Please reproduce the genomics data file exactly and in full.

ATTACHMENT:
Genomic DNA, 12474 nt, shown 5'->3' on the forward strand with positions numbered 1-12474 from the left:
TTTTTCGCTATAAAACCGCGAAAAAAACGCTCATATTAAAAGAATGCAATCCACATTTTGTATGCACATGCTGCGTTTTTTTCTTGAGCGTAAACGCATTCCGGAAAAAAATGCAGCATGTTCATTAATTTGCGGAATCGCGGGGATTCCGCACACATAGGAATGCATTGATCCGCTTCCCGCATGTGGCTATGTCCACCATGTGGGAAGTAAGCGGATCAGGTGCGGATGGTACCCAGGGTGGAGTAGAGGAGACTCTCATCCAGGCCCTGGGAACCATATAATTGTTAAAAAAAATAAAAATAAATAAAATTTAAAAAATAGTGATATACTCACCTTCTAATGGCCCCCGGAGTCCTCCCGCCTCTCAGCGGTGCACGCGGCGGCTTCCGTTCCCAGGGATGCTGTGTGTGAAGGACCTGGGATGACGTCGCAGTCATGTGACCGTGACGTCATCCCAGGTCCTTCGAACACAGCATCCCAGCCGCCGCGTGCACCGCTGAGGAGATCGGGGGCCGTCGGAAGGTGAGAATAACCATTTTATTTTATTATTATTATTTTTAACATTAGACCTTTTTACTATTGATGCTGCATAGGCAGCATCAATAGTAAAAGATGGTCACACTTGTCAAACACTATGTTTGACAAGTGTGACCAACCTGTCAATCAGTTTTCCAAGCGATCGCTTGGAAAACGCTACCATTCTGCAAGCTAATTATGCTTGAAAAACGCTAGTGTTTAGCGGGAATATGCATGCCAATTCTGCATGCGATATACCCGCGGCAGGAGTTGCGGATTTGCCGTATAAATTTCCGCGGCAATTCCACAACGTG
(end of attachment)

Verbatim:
Genomic DNA, 12474 nt, shown 5'->3' on the forward strand with positions numbered 1-12474 from the left:
TTTTTCGCTATAAAACCGCGAAAAAAACGCTCATATTAAAAGAATGCAATCCACATTTTGTATGCACATGCTGCGTTTTTTTCTTGAGCGTAAACGCATTCCGGAAAAAAATGCAGCATGTTCATTAATTTGCGGAATCGCGGGGATTCCGCACACATAGGAATGCATTGATCCGCTTCCCGCATGTGGCTATGTCCACCATGTGGGAAGTAAGCGGATCAGGTGCGGATGGTACCCAGGGTGGAGTAGAGGAGACTCTCATCCAGGCCCTGGGAACCATATAATTGTTAAAAAAAATAAAAATAAATAAAATTTAAAAAATAGTGATATACTCACCTTCTAATGGCCCCCGGAGTCCTCCCGCCTCTCAGCGGTGCACGCGGCGGCTTCCGTTCCCAGGGATGCTGTGTGTGAAGGACCTGGGATGACGTCGCAGTCATGTGACCGTGACGTCATCCCAGGTCCTTCGAACACAGCATCCCAGCCGCCGCGTGCACCGCTGAGGAGATCGGGGGCCGTCGGAAGGTGAGAATAACCATTTTATTTTATTATTATTATTTTTAACATTAGACCTTTTTACTATTGATGCTGCATAGGCAGCATCAATAGTAAAAGATGGTCACACTTGTCAAACACTATGTTTGACAAGTGTGACCAACCTGTCAATCAGTTTTCCAAGCGATCGCTTGGAAAACGCTACCATTCTGCAAGCTAATTATGCTTGAAAAACGCTAGTGTTTAGCGGGAATATGCATGCCAATTCTGCATGCGATATACCCGCGGCAGGAGTTGCGGATTTGCCGTATAAATTTCCGCGGCAATTCCACAACGTG